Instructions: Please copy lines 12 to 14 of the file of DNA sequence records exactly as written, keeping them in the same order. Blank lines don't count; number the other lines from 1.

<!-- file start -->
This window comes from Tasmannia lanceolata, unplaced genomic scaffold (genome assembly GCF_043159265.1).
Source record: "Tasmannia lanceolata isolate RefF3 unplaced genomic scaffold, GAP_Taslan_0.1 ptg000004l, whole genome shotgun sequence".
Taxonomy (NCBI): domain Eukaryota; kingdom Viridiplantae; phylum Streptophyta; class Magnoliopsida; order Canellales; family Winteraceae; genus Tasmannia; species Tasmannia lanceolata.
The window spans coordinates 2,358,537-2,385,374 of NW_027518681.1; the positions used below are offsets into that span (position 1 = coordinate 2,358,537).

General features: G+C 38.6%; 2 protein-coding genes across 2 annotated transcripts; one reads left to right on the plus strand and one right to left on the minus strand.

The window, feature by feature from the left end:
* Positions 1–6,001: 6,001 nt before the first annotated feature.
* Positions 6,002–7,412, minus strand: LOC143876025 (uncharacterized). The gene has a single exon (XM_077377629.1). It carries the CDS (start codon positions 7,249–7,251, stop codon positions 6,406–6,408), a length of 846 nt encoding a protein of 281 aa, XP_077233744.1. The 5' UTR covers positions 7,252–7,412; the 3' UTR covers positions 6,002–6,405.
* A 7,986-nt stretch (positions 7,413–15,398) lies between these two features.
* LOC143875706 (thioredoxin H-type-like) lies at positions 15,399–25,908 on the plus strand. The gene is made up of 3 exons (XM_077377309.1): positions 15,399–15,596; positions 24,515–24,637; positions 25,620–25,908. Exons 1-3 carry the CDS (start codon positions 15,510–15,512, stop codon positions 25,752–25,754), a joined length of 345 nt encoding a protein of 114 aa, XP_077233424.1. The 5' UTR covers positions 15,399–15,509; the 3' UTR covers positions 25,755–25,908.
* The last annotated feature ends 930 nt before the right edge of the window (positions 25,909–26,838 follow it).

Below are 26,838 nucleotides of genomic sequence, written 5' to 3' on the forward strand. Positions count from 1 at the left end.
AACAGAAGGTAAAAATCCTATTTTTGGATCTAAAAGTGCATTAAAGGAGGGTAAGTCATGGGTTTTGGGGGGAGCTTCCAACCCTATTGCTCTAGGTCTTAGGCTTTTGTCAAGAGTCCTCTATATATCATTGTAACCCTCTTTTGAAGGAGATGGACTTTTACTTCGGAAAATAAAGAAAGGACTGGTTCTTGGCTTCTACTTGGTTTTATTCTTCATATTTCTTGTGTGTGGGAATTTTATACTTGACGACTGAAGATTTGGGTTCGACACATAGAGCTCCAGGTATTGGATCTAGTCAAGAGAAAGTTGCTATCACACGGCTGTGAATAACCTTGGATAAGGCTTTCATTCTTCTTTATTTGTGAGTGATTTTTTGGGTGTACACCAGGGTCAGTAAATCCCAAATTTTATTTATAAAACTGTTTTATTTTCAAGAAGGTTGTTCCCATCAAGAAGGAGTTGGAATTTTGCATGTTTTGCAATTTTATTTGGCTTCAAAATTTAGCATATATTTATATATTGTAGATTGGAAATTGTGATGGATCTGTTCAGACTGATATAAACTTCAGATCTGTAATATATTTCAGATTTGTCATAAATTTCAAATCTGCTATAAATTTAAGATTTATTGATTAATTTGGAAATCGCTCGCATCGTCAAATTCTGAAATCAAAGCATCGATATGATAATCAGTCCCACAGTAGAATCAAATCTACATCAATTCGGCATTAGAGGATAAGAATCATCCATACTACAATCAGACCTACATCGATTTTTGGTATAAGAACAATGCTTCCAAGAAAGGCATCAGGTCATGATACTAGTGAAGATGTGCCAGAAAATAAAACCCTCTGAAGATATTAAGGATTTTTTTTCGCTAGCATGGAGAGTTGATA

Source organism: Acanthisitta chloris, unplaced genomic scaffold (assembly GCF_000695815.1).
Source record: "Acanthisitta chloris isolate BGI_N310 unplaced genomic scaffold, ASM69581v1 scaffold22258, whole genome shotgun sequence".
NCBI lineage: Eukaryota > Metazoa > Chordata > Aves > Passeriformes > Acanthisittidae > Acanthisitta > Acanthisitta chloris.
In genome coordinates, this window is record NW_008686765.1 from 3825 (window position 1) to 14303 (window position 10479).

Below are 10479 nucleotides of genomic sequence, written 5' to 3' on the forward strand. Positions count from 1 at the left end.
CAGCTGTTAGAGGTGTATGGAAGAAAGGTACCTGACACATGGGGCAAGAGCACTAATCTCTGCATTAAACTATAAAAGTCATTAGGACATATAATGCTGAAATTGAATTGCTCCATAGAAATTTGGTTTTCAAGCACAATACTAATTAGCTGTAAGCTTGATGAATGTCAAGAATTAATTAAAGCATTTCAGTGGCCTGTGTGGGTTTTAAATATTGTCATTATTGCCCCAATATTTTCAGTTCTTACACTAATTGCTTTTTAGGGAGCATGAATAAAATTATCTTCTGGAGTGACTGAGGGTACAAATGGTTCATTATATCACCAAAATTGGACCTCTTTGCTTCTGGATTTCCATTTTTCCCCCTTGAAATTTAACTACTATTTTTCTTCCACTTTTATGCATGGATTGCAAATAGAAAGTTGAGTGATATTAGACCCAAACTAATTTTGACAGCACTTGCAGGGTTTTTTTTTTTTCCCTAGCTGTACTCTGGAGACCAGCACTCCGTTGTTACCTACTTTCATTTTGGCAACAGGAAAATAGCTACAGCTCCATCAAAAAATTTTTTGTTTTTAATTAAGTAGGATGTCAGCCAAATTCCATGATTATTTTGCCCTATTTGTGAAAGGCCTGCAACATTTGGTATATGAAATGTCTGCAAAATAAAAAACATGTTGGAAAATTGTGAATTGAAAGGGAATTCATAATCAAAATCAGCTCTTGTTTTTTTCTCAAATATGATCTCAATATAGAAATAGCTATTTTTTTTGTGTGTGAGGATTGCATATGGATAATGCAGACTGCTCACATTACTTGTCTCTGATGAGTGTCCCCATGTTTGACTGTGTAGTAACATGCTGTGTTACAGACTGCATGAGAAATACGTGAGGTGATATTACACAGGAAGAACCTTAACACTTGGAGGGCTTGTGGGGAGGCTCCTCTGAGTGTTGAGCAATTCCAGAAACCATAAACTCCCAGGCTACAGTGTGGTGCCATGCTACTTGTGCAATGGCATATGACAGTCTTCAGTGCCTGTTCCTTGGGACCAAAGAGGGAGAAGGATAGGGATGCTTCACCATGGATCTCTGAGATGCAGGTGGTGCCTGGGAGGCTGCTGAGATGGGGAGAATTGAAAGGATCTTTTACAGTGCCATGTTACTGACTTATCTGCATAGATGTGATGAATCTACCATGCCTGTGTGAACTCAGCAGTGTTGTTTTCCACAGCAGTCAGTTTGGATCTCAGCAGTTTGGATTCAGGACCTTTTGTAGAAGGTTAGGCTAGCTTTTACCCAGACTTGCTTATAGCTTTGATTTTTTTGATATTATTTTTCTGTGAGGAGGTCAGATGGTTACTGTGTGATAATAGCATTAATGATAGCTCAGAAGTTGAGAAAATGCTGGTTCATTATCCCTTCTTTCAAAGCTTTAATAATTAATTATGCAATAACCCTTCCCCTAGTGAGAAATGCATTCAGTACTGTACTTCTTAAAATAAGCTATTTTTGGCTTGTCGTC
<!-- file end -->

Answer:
Below are 26,838 nucleotides of genomic sequence, written 5' to 3' on the forward strand. Positions count from 1 at the left end.
AACAGAAGGTAAAAATCCTATTTTTGGATCTAAAAGTGCATTAAAGGAGGGTAAGTCATGGGTTTTGGGGGGAGCTTCCAACCCTATTGCTCTAGGTCTTAGGCTTTTGTCAAGAGTCCTCTATATATCATTGTAACCCTCTTTTGAAGGAGATGGACTTTTACTTCGGAAAATAAAGAAAGGACTGGTTCTTGGCTTCTACTTGGTTTTATTCTTCATATTTCTTGTGTGTGGGAATTTTATACTTGACGACTGAAGATTTGGGTTCGACACATAGAGCTCCAGGTATTGGATCTAGTCAAGAGAAAGTTGCTATCACACGGCTGTGAATAACCTTGGATAAGGCTTTCATTCTTCTTTATTTGTGAGTGATTTTTTGGGTGTACACCAGGGTCAGTAAATCCCAAATTTTATTTATAAAACTGTTTTATTTTCAAGAAGGTTGTTCCCATCAAGAAGGAGTTGGAATTTTGCATGTTTTGCAATTTTATTTGGCTTCAAAATTTAGCATATATTTATATATTGTAGATTGGAAATTGTGATGGATCTGTTCAGACTGATATAAACTTCAGATCTGTAATATATTTCAGATTTGTCATAAATTTCAAATCTGCTATAAATTTAAGATTTATTGATTAATTTGGAAATCGCTCGCATCGTCAAATTCTGAAATCAAAGCATCGATATGATAATCAGTCCCACAGTAGAATCAAATCTACATCAATTCGGCATTAGAGGATAAGAATCATCCATACTACAATCAGACCTACATCGATTTTTGGTATAAGAACAATGCTTCCAAGAAAGGCATCAGGTCATGATACTAGTGAAGATGTGCCAGAAAATAAAACCCTCTGAAGATATTAAGGATTTTTTTTCGCTAGCATGGAGAGTTGATA

Source organism: Acanthisitta chloris, unplaced genomic scaffold (assembly GCF_000695815.1).